Kosovo Students Protest High Electricity Invoice

“The prices of electricity are growing, tickets for Hungary are falling”, was one of the protesters held banners on Monday. Some 200 people joined the protest led by the...

“The prices of electricity are growing, tickets for Hungary are falling”, was one of the protesters held banners on Monday.

NATO personnel observe students protesting in front of KEDS facilities, on Monday, January 12, 2015 in Pristina, Kosovo's capital city. (THE Frontliner/Corbis Picture by Vedat Xhymshiti)

NATO personnel observe students protesting in front of KEDS facilities, on Monday, January 12, 2015 in Pristina, Kosovo’s capital city. (THE Frontliner/Corbis Picture by Vedat Xhymshiti)

Some 200 people joined the protest led by the Student Political Club and supported by locals and civil society organisations. Students from the University of Pristina gathered in front of the offices of Kosovo’s electricity distributor, KEDS, on Monday in a show of discontent over rising consumer bills.

It was organised in response “to the difficult economic situation in Kosovo, especially the large increases in electricity prices,” said Fitim Salihu, one of the club chairman.

The students vowed to continue protesting until their demands for lower electricity prices and increased transparency, were met.

Kosovo stands among Europe’s poorest countries with millionaire politicians immersed in crime. A third of the workforce is unemployed and corruption is rife. About two out of three under the age of 25th are currently jobless, and nearly 50% of Kosovo’s 1.8 million people are considered to be poor.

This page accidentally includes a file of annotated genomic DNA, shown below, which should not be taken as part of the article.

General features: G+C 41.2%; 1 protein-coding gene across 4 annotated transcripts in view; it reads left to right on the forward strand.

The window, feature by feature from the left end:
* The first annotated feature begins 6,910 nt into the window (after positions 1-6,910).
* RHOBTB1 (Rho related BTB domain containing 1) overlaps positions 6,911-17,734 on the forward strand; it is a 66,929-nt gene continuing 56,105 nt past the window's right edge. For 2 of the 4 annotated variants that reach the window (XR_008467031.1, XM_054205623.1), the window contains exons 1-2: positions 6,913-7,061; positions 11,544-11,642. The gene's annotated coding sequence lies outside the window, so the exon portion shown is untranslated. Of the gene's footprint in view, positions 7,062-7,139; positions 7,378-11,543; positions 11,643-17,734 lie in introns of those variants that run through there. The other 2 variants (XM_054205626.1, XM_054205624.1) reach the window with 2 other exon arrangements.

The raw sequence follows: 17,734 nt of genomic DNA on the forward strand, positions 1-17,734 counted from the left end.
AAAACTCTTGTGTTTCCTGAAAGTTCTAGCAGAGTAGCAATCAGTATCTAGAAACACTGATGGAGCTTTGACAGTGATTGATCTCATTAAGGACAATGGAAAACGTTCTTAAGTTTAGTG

Over twelve-thousands Kosovars fled the country due to heavy financial crisis, which is there due to systematic instalment of organised crime and corruption inside country’s public administration, which according to NATO and several other leaked documents, it is heavily backed from some of the powerful western authorities. One Kosovo Albanian was found frozen-dead across the borderline in Hungary in an attempt to trans-pass illegally towards Europe’s uncertain future.

Kosovo unilaterally declared independence from Serbia in 2008. It has been recognised by the US and many EU countries. Nato peacekeepers have been in Kosovo since 1999 and have failed to distribute their fully mandate to provide a peaceful, safe and secured environment for everyone, especially in the country’s northern bank that is immersed in violence and outlawed actions from the pro-Serbia’s separatist armed militants.

EU Mission Rule of Law operates as the descendant (shadow) of the United Nations Mission in Kosovo, under UN SC Resolution 1244, which guarantees Serbia’s territorial integrity over Kosovo, and many times proved that it is ready to move-on with the so known selective justice. Recent revelations from its British prosecutor Maria Bamieh, opened documented allegations that the EU mission rule of law, actually is a mission that rules the underworld and apparently a mission that encourage organised crime instead of fighting it.

NATO intervened in 1999 with 78 days of air strikes against Serbia, trying to halt the massacre and ethnic cleansing of Kosovo Albanians by Serbian forces waging counter-insurgency.


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